Ethnic differences in essential tremor

Elan D. Louis, Livia F. Barnes, Blair Ford, Seth L. Pullman, Qiping Yu

Research output: Contribution to journalArticlepeer-review

5 Scopus citations


Background: Ethnic differences in the clinical characteristics (severity and distribution) of essential tremor (ET) have not been studied. The presence of these differences suggests that ET is not a homogeneous disease and that there is variability in disease expression under different circumstances. As part of a community-based study, we evaluated a multiethnic group of cases. Objective: To assess whether there are ethnic differences in the clinical characteristics of ET. Methods: Elderly residents of Washington Heights-Inwood, New York, were enrolled in a community-based health study (N = 2117). Participants underwent a medical interview and a neurological examination conducted by a neurologist, and subjects with ET were identified. These subjects with ET were then enrolled in a community-based study of ET and underwent a tremor interview, a videotaped tremor examination, and in some cases, a performance-based test of function and quantitative computerized tremor analysis. A total tremor score (range, 0-36, with 0 indicating no tremor and 36 indicating maximum tremor) was assigned to each subject based on 2 neurologists' ratings of the tremor examination. Results: Among 62 subjects with ET (white [n = 16], African American [n = 18], and Hispanic [n = 28]), there were ethnic differences in the total tremor score (F = 3.68, P = .03). In a multiple regression model adjusting for age, white subjects had a mean total tremor score that was 5.3 points lower than that of nonwhite subjects (P = .008). We divided the nonwhite group into African American and Hispanic subgroups. In a regression model adjusting for age and duration, the white group had a mean total tremor score that was 6.1 points lower than that of the Hispanic group (P = .07) and 7.2 points lower than that of the African American group (P = .05). The mean performance-based test score was 1.7 times higher in the African American group and 2.1 times higher in the Hispanic group compared with the white group (P = .38). No subjects in the African American group had head tremor, while 4 subjects in the white group (25%) and 8 subjects in the Hispanic group (29%) did have head tremor (χ2 = 6.17, P = .05). Conclusions: There are ethnic differences in the expression of ET, suggesting that ET is not a homogeneous disorder. These differences may reflect phenotypic variability caused by genotypic differences or differences in exposure to environmental factors that influence tremor.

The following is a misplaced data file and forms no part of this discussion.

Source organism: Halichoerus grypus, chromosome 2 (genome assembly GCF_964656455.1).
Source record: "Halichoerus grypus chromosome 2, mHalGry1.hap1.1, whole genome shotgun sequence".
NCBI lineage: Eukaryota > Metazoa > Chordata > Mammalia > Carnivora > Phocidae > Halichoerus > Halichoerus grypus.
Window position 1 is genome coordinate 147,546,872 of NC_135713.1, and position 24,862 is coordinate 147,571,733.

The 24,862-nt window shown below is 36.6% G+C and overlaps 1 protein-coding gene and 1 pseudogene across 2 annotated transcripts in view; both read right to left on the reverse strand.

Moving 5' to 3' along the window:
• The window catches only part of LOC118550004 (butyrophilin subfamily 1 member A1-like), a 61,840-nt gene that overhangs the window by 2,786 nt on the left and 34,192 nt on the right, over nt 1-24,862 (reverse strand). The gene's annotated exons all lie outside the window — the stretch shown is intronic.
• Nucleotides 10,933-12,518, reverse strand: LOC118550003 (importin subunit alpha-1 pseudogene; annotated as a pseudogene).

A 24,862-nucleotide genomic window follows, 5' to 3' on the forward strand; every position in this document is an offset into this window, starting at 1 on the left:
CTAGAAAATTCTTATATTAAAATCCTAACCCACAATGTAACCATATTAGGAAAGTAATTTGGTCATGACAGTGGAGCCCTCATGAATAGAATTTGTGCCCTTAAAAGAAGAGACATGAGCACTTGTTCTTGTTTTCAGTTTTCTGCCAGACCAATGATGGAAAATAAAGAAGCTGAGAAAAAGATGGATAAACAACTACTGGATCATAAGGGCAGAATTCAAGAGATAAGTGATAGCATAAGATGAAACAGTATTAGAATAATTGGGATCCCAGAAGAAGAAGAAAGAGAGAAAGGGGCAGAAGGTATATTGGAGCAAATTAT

Original languageEnglish (US)
Pages (from-to)723-727
Number of pages5
JournalArchives of neurology
Issue number5
StatePublished - May 2000
Externally publishedYes

ASJC Scopus subject areas

  • Arts and Humanities (miscellaneous)
  • Clinical Neurology


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